They’re crucial to a good workout, and maintaining the health of your breasts. But shopping for one can be confusing! Here’s what to look for when buying a sports bra
By Chiara Spagnoli Gabardi
Whether you’re a marathon runner, tennis player, or keen yogi, you’re probably more comfortable engaging in your favourite type of exercise when you’re wearing clothing that’s comfortable. And in most cases, that involves a sports bra.
But given the plethora of sports bras available, which one is best for you? What should you look for when buying a sports bra? And do you actually even need one?
The answers might be more complicated than you think!
Why you need a sports bra
The truth is, the main reason you need a sports bra is for comfort. And ultimately, that’s subjective. I mean, if you’re a AA cup, you can probably participate in a Pilates class braless, no problem. But if you’re about to run a marathon, chafing an be an issue!
But even if you’re super comfy without using a sports bra, you probably should. Doing most sports, while good for you in other ways, can enhance the risk of breast sagging and discomfort. In fact, studies that were carried out in the 70s by Dr Christine Haycock demonstrated that an excessive “breast bounce” was found to be associated with increased breast pain. Not nice!
Here are a few tips on what to look for in a sports bra.
Two main types of sports bra
Ok, so now that we’ve established why you need a sports bra, what kind should you get?
Basically, sports bras can be classified into two different types: compression bras and encapsulation bras.
A compression bra is the one that applies a delicate pressure around the chest and under the arms. It is also used after breast enhancement surgery to help support and heal newly reconstructed breasts. In sports, this type of bra is quite practical, since its stretchy fabric limits movement of the breasts and allows for all kinds of activities, thanks to the stretch.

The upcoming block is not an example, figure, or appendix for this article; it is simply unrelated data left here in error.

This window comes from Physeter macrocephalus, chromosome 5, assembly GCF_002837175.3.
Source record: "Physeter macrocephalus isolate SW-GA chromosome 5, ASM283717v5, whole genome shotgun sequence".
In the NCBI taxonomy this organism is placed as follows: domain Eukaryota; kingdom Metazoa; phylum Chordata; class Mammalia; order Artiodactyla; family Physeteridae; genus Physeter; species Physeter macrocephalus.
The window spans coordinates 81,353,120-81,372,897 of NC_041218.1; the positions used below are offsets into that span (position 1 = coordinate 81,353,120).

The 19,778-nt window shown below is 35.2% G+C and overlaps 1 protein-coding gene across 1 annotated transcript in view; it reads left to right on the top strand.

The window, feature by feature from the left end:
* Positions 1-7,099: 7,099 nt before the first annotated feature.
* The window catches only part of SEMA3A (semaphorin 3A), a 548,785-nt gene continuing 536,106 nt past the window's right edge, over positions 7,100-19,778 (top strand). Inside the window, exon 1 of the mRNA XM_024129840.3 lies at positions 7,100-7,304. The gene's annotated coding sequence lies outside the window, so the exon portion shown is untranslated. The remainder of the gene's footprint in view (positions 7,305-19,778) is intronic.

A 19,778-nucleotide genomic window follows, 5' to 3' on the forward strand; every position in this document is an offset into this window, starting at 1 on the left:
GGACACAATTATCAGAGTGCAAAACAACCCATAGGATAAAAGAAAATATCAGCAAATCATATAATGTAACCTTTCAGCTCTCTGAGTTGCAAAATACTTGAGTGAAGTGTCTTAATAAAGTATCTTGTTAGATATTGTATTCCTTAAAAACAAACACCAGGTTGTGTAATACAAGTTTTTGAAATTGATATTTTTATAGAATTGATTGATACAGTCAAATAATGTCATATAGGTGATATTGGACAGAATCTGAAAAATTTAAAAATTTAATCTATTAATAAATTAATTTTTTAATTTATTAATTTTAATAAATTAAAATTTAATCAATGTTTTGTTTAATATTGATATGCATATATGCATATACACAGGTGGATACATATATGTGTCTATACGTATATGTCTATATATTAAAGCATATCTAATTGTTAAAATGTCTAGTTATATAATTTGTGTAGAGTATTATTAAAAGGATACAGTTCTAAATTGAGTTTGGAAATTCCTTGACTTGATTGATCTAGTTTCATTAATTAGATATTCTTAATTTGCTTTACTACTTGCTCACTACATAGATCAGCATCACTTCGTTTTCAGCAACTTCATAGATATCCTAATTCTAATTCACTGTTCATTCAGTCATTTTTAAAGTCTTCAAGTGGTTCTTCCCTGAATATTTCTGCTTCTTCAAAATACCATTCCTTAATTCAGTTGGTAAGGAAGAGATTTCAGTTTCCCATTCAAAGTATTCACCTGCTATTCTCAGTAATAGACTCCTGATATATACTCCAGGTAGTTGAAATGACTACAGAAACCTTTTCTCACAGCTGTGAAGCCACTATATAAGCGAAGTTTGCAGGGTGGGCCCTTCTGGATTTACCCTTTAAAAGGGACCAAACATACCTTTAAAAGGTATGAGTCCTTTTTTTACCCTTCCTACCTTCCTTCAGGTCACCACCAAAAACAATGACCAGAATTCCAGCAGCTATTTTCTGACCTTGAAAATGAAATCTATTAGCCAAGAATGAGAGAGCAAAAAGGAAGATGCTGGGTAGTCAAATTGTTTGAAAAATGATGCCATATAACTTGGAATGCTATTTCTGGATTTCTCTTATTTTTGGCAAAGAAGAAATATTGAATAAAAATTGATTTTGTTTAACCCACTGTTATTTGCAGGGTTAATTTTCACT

On the other hand, an encapsulation bra separates each breast with a defined cup structure and sometimes, an underwire. These bras keep the shape of your assets more defined. and are very practical for more intense workouts, since they prevent bounce and reduce strain around your chest. Some prefer not to wear encapsulation bras for activities like yoga, though. That’s because stretching can move your breasts from inside the cups, which can feel awkward.
Different sports, different bra styles
In terms of design and functionality, there are multiple styles you should know about when deciding what to look for in a sports bra.
For example? A criss-cross style at the back helps provide a firmer support. Racerback bras, where straps join together between shoulder blades to create a Y-shape, are recommended for more intense workouts. V Vertical centre designs can prevent the straps from slipping off the shoulders during exercise.
Pullover bras are probably the most common types of sports bra. They look like tank tops with an elasticised bottom-lining below the chest and are usually chosen by bustier women. They suit most sports – even running, if they’re made with a compression material.
There are also different sports bra designs for different levels of intensity: light (yoga), medium (hiking), and high (intense sports). They usually stipulate which sports they’re best suited to on the label.